Publications of Veselkova, M.

Bartha A, Fedyuk O, Zentai V. Low-skilled migration: immigrant workers in European domestic care. In: Beblavy M, Maselli I, Veselkova M, editors. Green, Pink, or Silver II. The Future of Labor in Europe. Center for European Policy Studies; 2015.
Horváth J, Veselkova M. National Identity and Money: Czech and Slovak Lands 1918-2008. Nationalities Papers: The Journal of Nationalism and Ethnicity. 2011;39(2):237-55. Abstract

National Identity and Money: Czech and Slovak Lands 1918-2008

An expanding literature on money and identity is built around the assumption that political elites deliberately use currency design to foster national identities. However, the empirical evidence in favor of this assumption has been fragmentary. Drawing on detailed primary sources we demonstrate nationalist intentions of political elites involved in currency design. We also examine how political elites use banknotes as official pronouncements on who is and who is not part of the nation and what the official attitude toward foreigners is. By tracing changes in the inclusive and exclusive messages directed at an intra-state or international audience we document that there is no connection between ingroup (national) love and outgroup (foreigners, minorities, opposition) hate. The amount of exclusive messages to outgroups culminated in conditions of perceived threat when political leaders tried to mobilize pre-existing identities to secure or maintain political power. In contrast, the officials deliberately tried to broaden ingroup boundaries in order to build international communities. Finally, we document that in the case of limited support for the new conception of identity, officials tried to depict the old and the new identity as complementary, embedding the new identity in existing discourses.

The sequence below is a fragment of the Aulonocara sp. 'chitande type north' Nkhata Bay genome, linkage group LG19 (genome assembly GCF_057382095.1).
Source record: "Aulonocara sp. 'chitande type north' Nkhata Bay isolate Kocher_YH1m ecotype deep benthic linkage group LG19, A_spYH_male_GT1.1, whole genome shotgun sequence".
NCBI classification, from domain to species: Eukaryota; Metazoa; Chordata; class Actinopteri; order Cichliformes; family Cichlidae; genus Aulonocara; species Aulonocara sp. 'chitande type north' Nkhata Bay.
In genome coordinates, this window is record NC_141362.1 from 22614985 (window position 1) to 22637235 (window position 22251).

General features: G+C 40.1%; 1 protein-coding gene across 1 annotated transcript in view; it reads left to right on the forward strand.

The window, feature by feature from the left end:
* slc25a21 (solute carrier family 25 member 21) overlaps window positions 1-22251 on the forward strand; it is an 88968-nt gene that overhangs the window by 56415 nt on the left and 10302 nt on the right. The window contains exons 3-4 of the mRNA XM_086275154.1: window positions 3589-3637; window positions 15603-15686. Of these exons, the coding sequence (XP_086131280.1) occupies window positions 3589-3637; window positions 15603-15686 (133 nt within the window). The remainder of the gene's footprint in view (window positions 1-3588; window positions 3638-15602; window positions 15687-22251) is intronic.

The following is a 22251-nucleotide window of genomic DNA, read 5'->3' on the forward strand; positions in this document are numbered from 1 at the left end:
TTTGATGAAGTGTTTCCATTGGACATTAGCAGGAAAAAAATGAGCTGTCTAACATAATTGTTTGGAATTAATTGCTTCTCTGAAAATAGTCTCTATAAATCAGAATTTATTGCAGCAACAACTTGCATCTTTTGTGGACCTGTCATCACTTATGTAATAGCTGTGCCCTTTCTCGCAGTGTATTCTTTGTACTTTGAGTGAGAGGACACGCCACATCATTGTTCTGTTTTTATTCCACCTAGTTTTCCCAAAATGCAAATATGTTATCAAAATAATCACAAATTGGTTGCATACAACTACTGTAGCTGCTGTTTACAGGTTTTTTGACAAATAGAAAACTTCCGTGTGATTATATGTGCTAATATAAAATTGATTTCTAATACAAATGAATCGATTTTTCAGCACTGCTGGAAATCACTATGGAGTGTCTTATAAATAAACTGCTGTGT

Trade balance and income shocks: experience of transition economies

This paper investigates the major sources of changes in the trade balance of four Central European and three Baltic transition economies with an emphasis on the difference between permanent and transitory disturbances to income. In all seven countries the findings support the hypothesis that transitory disturbances to income are the main determinants of changes in the trade balance. These results seem to be fairly consistent with inter-temporal models of trade balance, which view transitory shocks to income as the main source of variations in the trade balance. These results do not seem to support the view that productivity shocks alone generate most of the variation in the trade balance.